- Finger pointing,is a common practice for emergent readers. Finger pointing helps the reader learn to look carefully at print. It supports two early reading behaviours, directional movement and voice-print match
- Read the story aloud to the children using appropriate inflection and tone. Pause and ask the your child to make predictions. Ask brief questions to determine students’ comprehension level.
- Ask questions about the story, relate the story to your child’s similar experiences. Ask the children to retell the story in their own words. Children may not be able to read the words yet, but they can read a book by reading the pictures children can begin by sating one thing about each picture
Other helpful resources:
Download this whole page here:
Literacy – learning from home instructions document
“Numeracy is the capacity, confidence and disposition to use mathematics in daily life … Children bring new mathematical understandings through engaging in problem solving. Spatial sense, structure and pattern, number, measurement, data argumentation, connections and exploring the world mathematically are the powerful mathematical ideas children need to become numerate.” (Early Years Learning Framework 2009)
At Mawson Lakes Preschool children participate in a range of numeracy learning experiences both indoors and outdoor. The children also take part in numeracy small groups where we focus on a range of skills to strengthen and develop skills and knowledge of numerals, counting, subitising (the ability to immediately know how many items in a group without having to count), sorting collections, comparing quantities, using numbers in play, matching, patterning and visual sequencing. We support the development of numeracy skills through a range of play-based experiences including songs games and stories.
During small groups we focus on a range of skills including the 4 top 5 strategy created by Ann Baker. The 4 top 5 looks a range of skills including
1st Top 5
- I can find two that look the same. Sort a collection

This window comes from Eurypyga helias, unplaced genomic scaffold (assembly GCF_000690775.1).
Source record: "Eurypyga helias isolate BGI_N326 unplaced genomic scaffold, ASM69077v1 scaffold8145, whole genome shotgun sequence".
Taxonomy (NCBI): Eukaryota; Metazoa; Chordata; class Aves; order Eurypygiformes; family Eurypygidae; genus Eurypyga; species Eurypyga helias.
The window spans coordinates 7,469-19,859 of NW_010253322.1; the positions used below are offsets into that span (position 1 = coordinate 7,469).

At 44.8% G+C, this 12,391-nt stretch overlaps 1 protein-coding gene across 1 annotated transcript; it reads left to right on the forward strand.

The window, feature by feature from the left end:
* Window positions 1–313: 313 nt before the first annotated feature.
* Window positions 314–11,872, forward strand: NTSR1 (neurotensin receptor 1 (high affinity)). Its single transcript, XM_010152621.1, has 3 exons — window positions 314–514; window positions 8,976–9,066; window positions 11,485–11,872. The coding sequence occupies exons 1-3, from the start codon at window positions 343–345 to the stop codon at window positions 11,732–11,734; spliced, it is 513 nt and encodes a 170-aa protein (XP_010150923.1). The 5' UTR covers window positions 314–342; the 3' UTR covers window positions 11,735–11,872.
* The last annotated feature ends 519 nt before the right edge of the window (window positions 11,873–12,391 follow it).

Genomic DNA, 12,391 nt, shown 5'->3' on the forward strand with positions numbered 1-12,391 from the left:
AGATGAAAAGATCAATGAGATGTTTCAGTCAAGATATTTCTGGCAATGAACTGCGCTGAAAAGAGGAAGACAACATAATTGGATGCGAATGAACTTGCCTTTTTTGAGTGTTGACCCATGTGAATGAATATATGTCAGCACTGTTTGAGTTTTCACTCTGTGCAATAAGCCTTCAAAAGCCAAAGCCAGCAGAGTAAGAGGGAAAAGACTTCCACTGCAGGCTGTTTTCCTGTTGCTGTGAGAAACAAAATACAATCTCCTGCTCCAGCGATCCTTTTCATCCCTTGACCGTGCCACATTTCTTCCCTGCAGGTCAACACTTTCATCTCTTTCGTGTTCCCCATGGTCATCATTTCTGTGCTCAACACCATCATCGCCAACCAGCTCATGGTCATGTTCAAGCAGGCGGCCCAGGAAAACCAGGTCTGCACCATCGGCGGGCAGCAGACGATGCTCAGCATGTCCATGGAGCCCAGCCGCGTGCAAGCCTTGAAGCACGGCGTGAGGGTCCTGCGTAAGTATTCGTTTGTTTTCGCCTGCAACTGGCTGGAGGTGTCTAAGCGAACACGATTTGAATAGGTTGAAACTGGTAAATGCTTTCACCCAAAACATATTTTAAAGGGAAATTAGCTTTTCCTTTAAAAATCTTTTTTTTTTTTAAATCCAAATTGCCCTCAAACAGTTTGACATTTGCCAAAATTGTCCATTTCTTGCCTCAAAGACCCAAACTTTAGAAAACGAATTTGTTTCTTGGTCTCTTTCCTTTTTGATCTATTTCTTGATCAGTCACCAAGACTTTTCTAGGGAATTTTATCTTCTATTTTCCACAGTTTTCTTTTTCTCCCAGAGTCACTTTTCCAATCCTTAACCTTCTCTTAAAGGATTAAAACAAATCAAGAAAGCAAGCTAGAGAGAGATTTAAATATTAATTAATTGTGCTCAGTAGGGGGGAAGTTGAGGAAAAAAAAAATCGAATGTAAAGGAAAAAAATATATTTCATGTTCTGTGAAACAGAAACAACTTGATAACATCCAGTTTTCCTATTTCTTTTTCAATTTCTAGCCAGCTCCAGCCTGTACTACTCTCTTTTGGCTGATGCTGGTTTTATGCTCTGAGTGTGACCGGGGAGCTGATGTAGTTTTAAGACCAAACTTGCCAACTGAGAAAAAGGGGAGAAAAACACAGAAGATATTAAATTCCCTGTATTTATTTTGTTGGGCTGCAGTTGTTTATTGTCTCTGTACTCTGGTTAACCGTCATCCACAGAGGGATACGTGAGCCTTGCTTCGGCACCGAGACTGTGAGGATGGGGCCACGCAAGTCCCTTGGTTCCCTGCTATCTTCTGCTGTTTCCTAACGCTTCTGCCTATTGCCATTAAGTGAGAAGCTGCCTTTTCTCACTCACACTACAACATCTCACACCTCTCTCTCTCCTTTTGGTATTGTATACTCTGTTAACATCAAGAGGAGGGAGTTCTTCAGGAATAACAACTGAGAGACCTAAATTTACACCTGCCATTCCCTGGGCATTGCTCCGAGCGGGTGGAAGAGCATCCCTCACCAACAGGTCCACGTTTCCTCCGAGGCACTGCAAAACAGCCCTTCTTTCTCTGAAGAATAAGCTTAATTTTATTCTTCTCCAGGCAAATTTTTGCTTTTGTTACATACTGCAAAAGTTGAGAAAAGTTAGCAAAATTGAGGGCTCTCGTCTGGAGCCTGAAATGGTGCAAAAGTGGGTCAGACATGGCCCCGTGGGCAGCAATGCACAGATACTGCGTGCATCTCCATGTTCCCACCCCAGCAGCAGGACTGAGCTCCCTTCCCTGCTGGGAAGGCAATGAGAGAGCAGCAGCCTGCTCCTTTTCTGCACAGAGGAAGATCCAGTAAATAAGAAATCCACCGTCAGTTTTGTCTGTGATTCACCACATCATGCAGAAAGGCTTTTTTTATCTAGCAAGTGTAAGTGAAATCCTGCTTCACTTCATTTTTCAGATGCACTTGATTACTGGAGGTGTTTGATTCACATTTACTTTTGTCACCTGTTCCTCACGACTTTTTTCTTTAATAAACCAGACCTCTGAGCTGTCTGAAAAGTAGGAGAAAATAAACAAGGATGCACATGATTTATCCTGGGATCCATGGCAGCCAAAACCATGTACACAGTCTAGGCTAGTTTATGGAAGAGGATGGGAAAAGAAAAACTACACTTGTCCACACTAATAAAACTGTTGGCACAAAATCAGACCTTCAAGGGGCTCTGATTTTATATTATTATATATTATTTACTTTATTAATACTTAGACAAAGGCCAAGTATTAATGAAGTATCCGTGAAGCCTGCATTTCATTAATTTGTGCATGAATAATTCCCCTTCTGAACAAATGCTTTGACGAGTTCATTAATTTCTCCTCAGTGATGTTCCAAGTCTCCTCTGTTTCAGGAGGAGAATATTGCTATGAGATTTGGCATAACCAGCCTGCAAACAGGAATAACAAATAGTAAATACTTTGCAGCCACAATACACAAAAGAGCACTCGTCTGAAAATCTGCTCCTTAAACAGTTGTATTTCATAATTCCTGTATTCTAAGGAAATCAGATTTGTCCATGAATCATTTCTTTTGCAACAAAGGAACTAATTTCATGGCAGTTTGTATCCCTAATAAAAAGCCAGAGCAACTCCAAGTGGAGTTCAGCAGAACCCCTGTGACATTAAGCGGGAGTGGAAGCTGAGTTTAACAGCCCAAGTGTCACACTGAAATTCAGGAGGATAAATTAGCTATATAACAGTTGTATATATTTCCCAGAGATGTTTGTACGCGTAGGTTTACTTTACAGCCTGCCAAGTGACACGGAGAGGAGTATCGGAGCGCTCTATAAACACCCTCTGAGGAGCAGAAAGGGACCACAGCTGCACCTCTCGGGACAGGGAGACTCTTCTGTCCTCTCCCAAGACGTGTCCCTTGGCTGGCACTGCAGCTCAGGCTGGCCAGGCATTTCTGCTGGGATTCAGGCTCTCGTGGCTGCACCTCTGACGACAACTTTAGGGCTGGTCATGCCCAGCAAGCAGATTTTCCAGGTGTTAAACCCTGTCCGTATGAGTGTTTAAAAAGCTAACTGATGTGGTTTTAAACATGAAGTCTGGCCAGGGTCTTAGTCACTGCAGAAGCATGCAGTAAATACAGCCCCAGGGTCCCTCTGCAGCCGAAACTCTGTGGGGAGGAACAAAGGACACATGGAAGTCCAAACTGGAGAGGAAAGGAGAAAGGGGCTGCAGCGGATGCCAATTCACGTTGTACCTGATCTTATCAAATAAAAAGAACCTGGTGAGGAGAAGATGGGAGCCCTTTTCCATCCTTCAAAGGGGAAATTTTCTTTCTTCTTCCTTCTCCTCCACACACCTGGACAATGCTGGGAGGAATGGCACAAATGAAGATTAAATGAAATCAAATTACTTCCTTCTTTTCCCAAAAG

- I can match two dot cards that look the same
- I can act out a rhyme
- I can use numbers in play
- I can subitise 1 23
2nd Top 5
- I can ask questions
- I can subitise 4-6
- I can rote count to 10
- I can touch count collections
- I can interact with a counting book
3rd Top 5
- I can understand first and last
- I can find quantities to 3
- I can find quantities to 6
- I can compare quantities – more
- I can follow rhymes that break the counting sequence
4th Top 5
- I can put my subitising cards in sequence
- I can compare quantities – less
- I can play a number games – memory/bingo
- I can subitise non-standard dice patterns
- I can work with doubles
When engaging with numbers it is important to keep it fun and play based for young children and use every day experiences. For example:
- Using dice that have numbers and dots to help your child recognise numbers and amounts. Ask your child, “How many dots are on the dice?”
- When going on a walk ask your child, “What numbers do they see” Talk about house numbers, car number plates and street signs.
- Talk about the numbers on everyday items such as clocks and phones.
- Count when you do jobs or chores around the house.
- Cook simple recipes together and ask your child to count out the ingredients.
- Count with your child the number of buttons as they get dressed in the morning.
- Ask your child to count how many items are in their lunch box or on their plate.
- Count everyday items such as cars, houses, shoes and bags.
- Play action games – ask you children to roll the dice and act out a different action corresponding to the number on the dice
- Play memory or snap with the subitsing or numeral cards
- Read and share stories. Talk about counting, amounts, and the numbers you see in a book. Below are some great counting stories to get you started
- Counting with Tiny Cat – Viviane Schwarz.
- Five Little Ducks – Penny Ives.
- One is a Snail, Ten is a Crab – April Pulley Sayre and Jeff Sayre
- One Woolly Wombat – Kerry Argent
- Ten Little Dinosaurs – Mike Brownlow
Below are some ideas to help explore different Mathematical concepts
Other helpful resources:
Download this whole page here:
Numeracy – learning from ihome instructions document
For children, play is learning. At Mawson Lakes Preschool we strongly believe that providing a play based program, especially one which sees children spending extended time out in nature improves all aspects of child development. There is no better space for children to learn than the outdoors, and there is no better play resource than nature.